Les Bohem

The Gibson L-1

Tim had read once that a songwriter had to be careful when performing an old song—
that they would forget that they were not the person
they had been when they’d first written the song.
This was something that Alex Chilton had told Ray Davies.
He wasn’t just talking about a near eighty-year-old Mick Jagger
singing about not having the “jam” to fuck all night,
or about how lucky Cobain was to have died before he got old,
he was talking about simpler and more honest expressions of art and self.
Of Ray singing “Waterloo Sunset” long after Terry and Julie had gone to the Home,
or of getting lost in his own magnificent body of work–
a forty-five-year-old singing “Thirteen” was either sad or creepy,
even if inside his own head when he sang it,
he was a sad and lost middle-schooler.

Tim, seventy-one now himself,
tried it out alone in a room
singing with all of his heart and sincerely,
a song he had written when he was twenty-two.
For the less than three minutes of the song,
he felt it; he was a young man with his life stretching out ahead,
the mistakes he was afraid of making were all repairable.
When he’d finished playing the song,
he set the guitar back in its stand and let his old age sink back in.

It hurt terribly.
He wasn’t done yet; wasn’t even sure he had started.
Over the last few years, he had begun to do a certain kind of inevitable math—
pick which books you really are going to read—
which music you’re going to listen to
(although in truth, he listened to less and less music now,
as other people’s songs had begun to show him younger worlds,
worlds he would never be a part of,
and that too, hurt terribly).
He knew, with near certainty, that he would never visit India or Japan;
or for that matter, see Duluth or ever go back to Denver, Colorado.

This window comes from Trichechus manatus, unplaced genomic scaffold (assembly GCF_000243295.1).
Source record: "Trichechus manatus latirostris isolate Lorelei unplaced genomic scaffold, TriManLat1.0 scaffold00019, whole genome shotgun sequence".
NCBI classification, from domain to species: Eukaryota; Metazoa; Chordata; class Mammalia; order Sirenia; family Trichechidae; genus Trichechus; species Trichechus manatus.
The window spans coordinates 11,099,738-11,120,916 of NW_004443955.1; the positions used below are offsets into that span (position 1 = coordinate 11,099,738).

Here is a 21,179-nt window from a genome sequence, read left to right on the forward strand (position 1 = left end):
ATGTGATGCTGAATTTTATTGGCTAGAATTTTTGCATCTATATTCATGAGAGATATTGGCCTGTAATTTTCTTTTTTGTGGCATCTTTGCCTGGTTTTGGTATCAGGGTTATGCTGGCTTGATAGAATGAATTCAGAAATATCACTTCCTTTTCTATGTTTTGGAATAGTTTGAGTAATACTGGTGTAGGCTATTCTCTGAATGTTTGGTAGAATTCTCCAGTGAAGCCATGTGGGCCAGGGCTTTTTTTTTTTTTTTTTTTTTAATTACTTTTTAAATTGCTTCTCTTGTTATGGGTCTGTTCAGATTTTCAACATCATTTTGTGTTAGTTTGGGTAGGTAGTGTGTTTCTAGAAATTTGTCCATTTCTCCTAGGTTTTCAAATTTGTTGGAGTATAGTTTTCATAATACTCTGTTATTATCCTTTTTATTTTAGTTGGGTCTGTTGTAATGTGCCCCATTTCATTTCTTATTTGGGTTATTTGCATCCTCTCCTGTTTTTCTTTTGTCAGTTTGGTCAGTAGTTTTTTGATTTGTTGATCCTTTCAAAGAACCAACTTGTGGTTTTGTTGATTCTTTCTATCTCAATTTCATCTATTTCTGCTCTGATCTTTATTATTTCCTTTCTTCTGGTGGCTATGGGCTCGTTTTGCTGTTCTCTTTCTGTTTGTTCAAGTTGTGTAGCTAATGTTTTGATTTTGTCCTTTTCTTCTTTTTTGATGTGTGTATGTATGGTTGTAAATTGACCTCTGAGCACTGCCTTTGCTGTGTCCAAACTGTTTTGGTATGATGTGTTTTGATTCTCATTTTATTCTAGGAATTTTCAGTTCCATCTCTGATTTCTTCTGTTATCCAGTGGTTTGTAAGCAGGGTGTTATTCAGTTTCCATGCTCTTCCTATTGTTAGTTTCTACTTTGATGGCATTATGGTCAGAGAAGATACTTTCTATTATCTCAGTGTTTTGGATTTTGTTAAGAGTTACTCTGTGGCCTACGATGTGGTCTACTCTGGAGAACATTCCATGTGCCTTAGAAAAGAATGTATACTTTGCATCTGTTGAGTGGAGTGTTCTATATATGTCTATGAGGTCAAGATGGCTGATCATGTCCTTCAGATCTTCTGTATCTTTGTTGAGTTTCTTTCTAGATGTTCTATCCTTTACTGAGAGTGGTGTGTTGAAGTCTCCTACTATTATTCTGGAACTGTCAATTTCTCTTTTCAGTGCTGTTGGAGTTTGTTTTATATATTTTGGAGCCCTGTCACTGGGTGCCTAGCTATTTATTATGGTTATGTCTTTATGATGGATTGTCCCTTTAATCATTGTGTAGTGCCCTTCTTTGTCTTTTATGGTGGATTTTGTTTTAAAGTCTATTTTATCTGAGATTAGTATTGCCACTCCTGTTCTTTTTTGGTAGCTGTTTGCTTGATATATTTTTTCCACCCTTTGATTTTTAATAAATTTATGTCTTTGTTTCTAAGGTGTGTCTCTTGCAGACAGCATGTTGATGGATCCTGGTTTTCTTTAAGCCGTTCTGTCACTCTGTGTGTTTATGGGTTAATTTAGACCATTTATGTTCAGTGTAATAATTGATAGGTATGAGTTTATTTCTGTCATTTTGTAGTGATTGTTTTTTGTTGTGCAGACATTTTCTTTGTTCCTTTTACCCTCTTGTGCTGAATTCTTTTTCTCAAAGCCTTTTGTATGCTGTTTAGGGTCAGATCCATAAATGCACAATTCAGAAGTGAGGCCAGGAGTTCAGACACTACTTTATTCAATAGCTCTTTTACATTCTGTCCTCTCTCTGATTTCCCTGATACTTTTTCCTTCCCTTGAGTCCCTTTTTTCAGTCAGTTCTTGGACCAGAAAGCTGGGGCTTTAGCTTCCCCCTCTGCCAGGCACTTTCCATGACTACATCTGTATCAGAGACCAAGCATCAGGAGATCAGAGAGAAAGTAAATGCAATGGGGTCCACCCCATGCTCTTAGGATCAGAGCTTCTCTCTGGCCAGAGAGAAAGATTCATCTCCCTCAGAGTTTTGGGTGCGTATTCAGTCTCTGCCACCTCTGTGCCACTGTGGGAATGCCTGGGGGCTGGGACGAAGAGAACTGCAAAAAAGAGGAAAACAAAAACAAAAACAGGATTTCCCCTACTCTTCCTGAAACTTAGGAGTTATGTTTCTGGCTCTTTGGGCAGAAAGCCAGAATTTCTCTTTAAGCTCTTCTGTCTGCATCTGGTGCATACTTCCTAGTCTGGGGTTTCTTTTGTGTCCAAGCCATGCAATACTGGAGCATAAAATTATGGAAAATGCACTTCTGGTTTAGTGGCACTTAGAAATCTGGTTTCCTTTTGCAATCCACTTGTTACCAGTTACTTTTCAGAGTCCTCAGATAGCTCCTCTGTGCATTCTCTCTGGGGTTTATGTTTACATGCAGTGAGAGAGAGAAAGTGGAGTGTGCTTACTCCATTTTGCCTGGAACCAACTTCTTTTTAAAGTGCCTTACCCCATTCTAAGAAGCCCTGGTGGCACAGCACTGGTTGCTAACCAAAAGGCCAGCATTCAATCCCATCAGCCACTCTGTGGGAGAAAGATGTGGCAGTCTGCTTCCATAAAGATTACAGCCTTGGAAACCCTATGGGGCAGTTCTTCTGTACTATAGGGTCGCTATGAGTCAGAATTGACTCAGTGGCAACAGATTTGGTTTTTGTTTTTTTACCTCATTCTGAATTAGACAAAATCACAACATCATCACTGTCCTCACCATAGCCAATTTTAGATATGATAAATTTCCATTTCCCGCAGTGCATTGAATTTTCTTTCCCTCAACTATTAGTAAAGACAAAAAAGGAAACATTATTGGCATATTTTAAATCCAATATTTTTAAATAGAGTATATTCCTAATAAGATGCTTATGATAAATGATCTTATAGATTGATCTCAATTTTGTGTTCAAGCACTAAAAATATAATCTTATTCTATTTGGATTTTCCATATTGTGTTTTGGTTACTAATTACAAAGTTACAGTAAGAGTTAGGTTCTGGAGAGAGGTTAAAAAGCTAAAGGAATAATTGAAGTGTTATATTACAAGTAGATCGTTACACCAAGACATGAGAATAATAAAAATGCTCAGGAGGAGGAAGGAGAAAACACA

He had mentioned this to a friend who had given him a Harry Crewes novel to read—
that he had to make certain decisions about what books he actually would spend time with.
She had told him he was being morbid.
He had told her he was doing simple arithmetic.
If he was lucky, he had twelve, maybe fifteen years of reading time left
So, let’s say a book every month, less if he went for Dickens, Pynchon, Gaddis.

12 a year.
180 books left, at the outside, in his life.
He could make a list of 180 books he hadn’t read and would like to get to
in an afternoon.

It was a sobering bit of multiplication
and a hard way to start a morning that he had thought would just be him and his guitar
and an empty room with pretty good acoustics
and no one to hear him when his aging voice, never that good to begin with, cracked.

Ten years ago, he had started dropping the tuning on his guitars,
but that meant that while he could hit some semblance of the top,
the bottom was a rusty can,
a grim pocket of phlegm and frayed cords where the low notes had been.

Tim’s guitar was older than he was.
A 1934 Gipson L-1
It had come, like most guitars, without a history.
One owner or ten?
A throw-away guitar for a performer who owned many more expensive models
or an instrument that representing a lifetime of savings and hope?
What songs had been played on this instrument between 1934
when it left to Gibson factory in Kalamazoo, Michigan
(crafted by German violin makers came to the United States
after the First World War,
the market for guitars in the States so much greater than that for violins)
and 2007,
when Tim had bought it on-line from a guitar shop in Philadelphia,
a city where, he was quite sure. he would never go.


Les Bohem is a songwriter with songs recorded by Emmylou Harris, Randy Travis, Freddy Fender, Johnette Napolitano, and Alvin (of the Chipmunks). He played bass with Sparks as well as with his own band, Gleaming Spires. His audible novels, Junk (narrated by John Waters) and Jive, are available on Audible. Junk was a NYT notable for 2019. Please listen to his recent album, Moved to Duarte, available wherever you stream your music. He wrote the movies Dante’s Peak and Twenty Bucks and the miniseries, Taken, for which he won an Emmy. You can find out more at lesbohemswonderfulworldoflesbohem.com.